Saturday, October 14, 2006

The gnarly bus trip to Bela Vista

As would happen in Mozambique, there would be some reason why I won't make it to the end destination without some form of barrier. I was supposed to leave on the afternoon of Wednesday, October 11, but of course, the translator/moderator was also having transportation problems of getting around town and catching buses on time. So, there is was 3:00pm - still in my apartment, we weren't going to make the ferry to catch the 3:00pm bus on the other side.

Then the morning after, we planned to make the 9:00am bus on the other side at Catembe so the translator said that he would meet me at 7:30 in front of the cinema. Once again, like Mozambican time, his arrival was naturally later than the time set (it was the traffic, obviously) and I waited until 8:15 to hear a text message that he was waiting outside. So off we went to try to catch another chapa called A vodador in front of Mundo's restaurant because it was only going to cost 5 MTZ to get to the ferry docks instead of 100,000 MTZ by cab. We get to the docks in 30 minutes (usually 5 minutes via taxicab) and off we went on the ferry to the other side. Of course, the reservation that we made on the bus was no longer valid and the bus was packed full of people heading to Bela Vista. And of course instead of leaving at the usual 8:30-9am departure time, we left at 9:30am. The translator explained to me that they do this in order to pack the bus and make more money from the number of passengers.

Well, if the late departure time wasn't the issue, it was the fact that the bus broke down 3 times before reaching Bela Vista within 3 hours. The trip usually take just under 2 hours. So there we were, sweaty in the packed bus eating only salty crackers and lichee juice boxes and stuck on an unpaved bumpy road to where I will stay for now 2 weeks.

Now that I have accepted the fact of this "African" time debacle, I have settled in to a place called Quinta Milla run by this woman called Amelita. The place lies in front of the beautiful setting of the Maputo River and has a lovely vegetable garden and two old dogs "guarding" or basking in the sun at the place. The room is simple with a double bed and sofa and running cold water from the shower, toilet and sink. I can ask for hot water as well which would come in a plastic bucket.

The translator invited me to meet his family and 3 year old girl and we had gazelle soup and some tomato based goat dish with tomato salad and rice. This seems to be the typical going meal here in Bela Vista.

As for my work, it seems to be going well. I have already interviewed the head of the Red Cross association in Matutuine district, some of the nurses at the Centre of Health of Matutuine, the business association and of course the community centre development of Kutsemba. I have also tried to line up interviews with the head local leaders (the Administrator and traditional leader), the women's group leader, the parent's association and hopefully the district head of agriculture. At least I won't be this unknown figure walking around this small village.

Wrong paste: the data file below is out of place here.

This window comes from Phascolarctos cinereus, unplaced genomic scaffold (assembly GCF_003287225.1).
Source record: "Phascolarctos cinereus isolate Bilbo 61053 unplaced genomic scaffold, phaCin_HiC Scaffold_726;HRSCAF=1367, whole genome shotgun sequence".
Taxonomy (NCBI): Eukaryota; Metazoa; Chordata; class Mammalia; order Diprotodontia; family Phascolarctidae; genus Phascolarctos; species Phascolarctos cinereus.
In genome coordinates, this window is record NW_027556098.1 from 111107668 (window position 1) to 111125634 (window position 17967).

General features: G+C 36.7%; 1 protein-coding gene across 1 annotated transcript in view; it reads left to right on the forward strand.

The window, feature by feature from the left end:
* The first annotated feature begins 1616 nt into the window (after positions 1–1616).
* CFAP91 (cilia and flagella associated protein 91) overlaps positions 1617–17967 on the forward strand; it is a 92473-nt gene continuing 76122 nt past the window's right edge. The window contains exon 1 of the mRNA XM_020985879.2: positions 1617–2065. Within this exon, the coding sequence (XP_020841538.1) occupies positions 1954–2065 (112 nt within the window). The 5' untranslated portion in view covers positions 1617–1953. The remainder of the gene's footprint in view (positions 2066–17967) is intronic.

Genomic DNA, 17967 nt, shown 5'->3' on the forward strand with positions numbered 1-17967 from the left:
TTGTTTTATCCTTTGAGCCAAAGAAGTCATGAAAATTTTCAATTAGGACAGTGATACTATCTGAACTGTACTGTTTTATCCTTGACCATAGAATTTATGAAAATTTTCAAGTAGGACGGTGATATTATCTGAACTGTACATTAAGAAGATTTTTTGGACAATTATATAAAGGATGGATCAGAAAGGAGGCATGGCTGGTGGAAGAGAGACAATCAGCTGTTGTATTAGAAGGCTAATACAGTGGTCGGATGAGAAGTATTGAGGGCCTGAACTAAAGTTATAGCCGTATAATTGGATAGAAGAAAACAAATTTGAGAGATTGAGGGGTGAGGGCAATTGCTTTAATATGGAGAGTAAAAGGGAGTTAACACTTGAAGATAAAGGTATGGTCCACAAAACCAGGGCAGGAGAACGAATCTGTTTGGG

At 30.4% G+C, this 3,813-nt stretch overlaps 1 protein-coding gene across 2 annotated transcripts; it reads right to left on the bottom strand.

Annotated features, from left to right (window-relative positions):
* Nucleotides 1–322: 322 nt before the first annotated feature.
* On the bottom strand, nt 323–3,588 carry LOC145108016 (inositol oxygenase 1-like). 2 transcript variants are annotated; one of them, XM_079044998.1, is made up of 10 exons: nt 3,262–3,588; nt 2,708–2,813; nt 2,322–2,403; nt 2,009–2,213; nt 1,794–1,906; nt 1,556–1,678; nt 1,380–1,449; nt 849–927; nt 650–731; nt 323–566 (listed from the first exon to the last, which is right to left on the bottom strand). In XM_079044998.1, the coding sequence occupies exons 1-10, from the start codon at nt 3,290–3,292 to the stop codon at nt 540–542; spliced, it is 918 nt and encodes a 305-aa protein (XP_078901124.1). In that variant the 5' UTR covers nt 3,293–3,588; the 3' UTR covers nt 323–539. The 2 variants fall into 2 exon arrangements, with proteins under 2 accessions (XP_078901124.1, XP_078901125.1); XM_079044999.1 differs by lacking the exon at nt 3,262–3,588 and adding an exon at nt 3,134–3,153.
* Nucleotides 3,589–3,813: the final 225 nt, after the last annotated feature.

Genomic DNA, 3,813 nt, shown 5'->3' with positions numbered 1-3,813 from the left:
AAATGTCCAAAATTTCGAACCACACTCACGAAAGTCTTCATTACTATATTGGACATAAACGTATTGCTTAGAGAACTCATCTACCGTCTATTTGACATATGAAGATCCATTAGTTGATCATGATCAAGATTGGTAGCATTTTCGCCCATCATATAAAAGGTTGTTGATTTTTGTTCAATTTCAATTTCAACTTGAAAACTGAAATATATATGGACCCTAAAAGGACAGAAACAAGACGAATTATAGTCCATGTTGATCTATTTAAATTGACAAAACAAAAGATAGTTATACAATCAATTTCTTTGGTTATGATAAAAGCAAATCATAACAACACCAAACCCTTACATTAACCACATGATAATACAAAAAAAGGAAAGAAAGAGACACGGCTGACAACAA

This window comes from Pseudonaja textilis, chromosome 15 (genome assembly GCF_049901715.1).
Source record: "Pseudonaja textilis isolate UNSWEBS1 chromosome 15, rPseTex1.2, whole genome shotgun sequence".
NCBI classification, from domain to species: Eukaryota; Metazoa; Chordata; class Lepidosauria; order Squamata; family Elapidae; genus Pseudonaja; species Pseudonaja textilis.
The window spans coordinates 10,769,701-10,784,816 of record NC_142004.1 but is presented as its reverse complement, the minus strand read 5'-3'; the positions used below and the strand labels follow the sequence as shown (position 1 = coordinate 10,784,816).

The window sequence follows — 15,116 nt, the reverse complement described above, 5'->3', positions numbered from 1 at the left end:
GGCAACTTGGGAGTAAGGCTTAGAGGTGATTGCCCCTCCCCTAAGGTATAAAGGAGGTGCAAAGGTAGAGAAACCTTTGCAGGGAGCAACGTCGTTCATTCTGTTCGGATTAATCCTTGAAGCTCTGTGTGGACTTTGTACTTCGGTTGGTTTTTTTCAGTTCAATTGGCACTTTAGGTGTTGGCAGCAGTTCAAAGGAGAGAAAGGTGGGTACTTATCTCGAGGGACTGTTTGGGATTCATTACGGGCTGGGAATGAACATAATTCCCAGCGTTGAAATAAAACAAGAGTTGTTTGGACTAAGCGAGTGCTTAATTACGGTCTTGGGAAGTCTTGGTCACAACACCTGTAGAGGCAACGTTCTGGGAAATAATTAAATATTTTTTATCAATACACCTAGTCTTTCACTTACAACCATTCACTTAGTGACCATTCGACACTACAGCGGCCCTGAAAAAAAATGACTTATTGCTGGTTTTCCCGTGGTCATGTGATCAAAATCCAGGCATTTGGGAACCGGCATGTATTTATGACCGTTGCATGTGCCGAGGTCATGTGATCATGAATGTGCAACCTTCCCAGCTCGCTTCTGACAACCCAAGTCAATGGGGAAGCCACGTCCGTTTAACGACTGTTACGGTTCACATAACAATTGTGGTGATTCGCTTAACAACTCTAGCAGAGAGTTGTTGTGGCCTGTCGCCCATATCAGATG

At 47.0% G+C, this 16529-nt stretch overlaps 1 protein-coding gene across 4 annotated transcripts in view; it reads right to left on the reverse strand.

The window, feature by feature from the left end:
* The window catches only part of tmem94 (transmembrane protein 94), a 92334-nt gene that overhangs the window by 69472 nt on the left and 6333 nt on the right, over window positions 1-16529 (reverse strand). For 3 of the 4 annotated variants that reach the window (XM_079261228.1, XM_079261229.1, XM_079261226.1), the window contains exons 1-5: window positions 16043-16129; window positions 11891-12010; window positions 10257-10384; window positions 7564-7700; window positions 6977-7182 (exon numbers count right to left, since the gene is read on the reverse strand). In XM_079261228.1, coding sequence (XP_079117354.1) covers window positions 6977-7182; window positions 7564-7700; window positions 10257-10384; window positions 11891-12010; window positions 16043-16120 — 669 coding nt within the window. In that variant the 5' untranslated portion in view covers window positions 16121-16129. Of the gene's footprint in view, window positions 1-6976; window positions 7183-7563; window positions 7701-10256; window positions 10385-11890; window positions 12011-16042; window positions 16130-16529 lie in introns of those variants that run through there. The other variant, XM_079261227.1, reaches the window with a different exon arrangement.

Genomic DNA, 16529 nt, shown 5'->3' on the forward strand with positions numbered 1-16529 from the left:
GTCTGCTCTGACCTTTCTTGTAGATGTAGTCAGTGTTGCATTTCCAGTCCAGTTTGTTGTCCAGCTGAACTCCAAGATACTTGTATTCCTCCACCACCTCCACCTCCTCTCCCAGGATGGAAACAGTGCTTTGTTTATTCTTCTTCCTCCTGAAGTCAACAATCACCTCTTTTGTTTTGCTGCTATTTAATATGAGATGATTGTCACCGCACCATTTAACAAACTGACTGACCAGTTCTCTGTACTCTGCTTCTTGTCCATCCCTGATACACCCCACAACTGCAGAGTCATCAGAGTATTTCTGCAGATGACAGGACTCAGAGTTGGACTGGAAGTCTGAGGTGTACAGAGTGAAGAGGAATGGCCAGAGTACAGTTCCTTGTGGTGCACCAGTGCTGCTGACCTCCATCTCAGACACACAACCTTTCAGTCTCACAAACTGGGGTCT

Overall feelings: it is amazing to be in this village as I am told the changes and the continuous obstacles of this village. The business association had pushed for electricity, running water and cell-phone communication and it exists in this town. Yet the running water is only found at several taps in the city which all people have to walk to in order to access and sometimes (like yesterday) it is shut off because someone either failed to pay the bill or didn't do their job that day. I also see some form of growth as some people are able to build with concrete blocks in the town while the majority still live in reed homes. I look forward to interview the clients of the microfinance institution and how it has helped their business to grow or fail in the next few weeks. I will likely not be in contact on this blog until I am back in Durban at the end of the month.

Tuesday, October 10, 2006

First visit to Male Yeru

Yesterday, I got to tag along with the Mozambique Microfinance Facility (MMF) and International Capital Corporation (ICC) and learn more about a recent research study on the demand for savings in the Matutuine District where Hluvuku-Male Yeru (the microfinance institution which I will be studying) is located. Their study interviewed clients of the MFI and found that many clients were travelling in to the capital to deposit their savings because there is no facility currently used to make deposits in the area. The big journey to town is time-consuming and costly by transport and risky should the individual get mugged on the way to the bank. There was also savings groups called xitiques or just keeping it at home but all clients in the interview said that they would want savings to be provided by their local microfinance operator, Male Yeru.

I came back to Maputo yesterday to finish up some internet research and meet some friends for dinner. I hope to be back for Saturday for the 3rd anniversary of the Swedish school soccer team that I played on in 2004. I can't wait to check out more of Bela Vista this afternoon.

Sunday, October 08, 2006

The gardens of the Natural History Museum in Maputo